If you plan to do any electric welding (arc welding) on the truck while it’s home in the driveway, be sure to disconnect the battery cables first. The kind of voltage those welders produce can create some serious voltage spikes. If the batteries are disconnected, the rest of the truck is fairly well protected. And keep your ground clamp as close to the work as possible to minimize how much of the chassis you’re welding through. That gets you a better weld, too.
TMC RP 186 Wire and Cable Repair Guidelines We all know how much truck drivers, especially men, dislike reading instructions or asking for advice, so when nobody is watching, read Recommended Practice 186-Wire and Cable Repair Guidelines, from the American Trucking Associations’ Technology and Maintenance Council. It offers a very thorough explanation with great illustrations of the proper ways to repair wire and cable. The proper techniques take a bit longer, but if you haven’t got time to fix things properly once, where will you find the time to fix it five more times?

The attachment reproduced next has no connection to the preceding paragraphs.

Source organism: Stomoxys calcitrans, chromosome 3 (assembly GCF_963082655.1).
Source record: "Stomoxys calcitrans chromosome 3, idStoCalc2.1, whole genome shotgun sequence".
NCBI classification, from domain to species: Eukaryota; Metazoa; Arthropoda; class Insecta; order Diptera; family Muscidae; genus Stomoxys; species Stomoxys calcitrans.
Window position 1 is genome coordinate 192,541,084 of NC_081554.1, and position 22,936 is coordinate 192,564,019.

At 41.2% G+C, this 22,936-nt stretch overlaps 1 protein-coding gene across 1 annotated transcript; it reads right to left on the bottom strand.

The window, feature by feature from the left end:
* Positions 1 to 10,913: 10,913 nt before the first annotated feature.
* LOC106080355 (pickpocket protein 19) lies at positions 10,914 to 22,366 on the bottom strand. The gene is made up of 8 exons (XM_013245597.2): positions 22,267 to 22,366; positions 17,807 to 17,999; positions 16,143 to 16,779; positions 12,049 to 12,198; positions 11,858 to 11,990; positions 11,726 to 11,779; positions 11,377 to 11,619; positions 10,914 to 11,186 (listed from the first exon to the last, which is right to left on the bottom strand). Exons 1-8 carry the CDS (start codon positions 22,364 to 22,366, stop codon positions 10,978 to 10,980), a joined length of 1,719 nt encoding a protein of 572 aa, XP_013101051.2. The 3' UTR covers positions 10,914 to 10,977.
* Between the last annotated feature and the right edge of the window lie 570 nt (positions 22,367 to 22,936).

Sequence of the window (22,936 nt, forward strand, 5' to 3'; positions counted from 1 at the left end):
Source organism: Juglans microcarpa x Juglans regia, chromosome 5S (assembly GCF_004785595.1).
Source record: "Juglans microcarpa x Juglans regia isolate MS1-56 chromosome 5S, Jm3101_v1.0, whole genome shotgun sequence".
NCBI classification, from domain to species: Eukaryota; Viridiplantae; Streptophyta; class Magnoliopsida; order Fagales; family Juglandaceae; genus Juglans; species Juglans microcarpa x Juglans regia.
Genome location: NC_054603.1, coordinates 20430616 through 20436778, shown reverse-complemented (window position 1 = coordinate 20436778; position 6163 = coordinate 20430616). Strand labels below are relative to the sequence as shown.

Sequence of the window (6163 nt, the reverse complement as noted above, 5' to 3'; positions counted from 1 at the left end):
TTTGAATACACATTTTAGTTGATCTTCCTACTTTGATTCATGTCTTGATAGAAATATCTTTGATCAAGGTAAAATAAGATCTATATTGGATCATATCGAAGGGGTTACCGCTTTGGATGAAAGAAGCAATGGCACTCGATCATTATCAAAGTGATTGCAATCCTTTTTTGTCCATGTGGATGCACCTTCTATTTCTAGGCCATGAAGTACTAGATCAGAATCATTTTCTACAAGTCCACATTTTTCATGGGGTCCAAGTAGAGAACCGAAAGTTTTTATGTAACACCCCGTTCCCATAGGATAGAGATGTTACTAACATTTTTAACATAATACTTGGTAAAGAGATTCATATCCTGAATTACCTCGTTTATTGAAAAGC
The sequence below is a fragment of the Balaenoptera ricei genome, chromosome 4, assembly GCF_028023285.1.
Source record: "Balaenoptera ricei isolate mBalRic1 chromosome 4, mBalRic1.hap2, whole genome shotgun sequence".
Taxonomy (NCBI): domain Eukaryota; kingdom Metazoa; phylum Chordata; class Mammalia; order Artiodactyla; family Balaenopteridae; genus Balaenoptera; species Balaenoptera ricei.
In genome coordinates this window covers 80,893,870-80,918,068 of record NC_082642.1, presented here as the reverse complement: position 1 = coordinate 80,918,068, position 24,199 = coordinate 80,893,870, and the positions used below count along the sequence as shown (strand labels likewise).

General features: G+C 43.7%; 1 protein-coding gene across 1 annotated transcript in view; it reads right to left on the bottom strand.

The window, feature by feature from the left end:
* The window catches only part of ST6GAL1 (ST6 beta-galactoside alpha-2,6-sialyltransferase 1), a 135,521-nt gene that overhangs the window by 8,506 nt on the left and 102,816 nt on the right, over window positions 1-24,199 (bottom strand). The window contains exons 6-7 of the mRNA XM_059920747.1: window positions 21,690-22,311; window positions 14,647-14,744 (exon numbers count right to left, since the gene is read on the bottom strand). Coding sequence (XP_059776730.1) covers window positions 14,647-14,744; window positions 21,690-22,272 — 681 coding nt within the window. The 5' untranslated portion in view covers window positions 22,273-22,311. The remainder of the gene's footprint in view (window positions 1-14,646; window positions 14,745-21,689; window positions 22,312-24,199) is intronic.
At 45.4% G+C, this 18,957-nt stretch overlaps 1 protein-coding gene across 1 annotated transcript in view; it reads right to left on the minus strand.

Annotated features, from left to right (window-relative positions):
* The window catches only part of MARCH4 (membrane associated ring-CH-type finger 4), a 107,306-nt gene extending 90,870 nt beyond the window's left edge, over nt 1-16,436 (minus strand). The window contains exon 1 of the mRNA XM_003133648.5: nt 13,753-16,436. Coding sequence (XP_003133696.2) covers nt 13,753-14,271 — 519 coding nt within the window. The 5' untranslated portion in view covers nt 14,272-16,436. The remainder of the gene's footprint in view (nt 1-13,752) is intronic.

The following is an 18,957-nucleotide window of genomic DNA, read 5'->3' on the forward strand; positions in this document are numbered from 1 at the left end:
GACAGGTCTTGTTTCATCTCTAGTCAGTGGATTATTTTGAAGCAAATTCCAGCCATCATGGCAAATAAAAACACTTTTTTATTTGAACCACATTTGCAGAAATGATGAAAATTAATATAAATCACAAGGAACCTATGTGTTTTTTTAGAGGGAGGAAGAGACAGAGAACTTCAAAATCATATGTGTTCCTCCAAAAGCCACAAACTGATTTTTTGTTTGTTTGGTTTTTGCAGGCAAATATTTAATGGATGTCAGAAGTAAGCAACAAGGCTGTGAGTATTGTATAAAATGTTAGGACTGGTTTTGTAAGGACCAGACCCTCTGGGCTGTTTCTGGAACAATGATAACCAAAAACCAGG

- Driver’s Education is an ongoing series of articles that focuses on things drivers need to know, but may not have learned during entry-level driver training.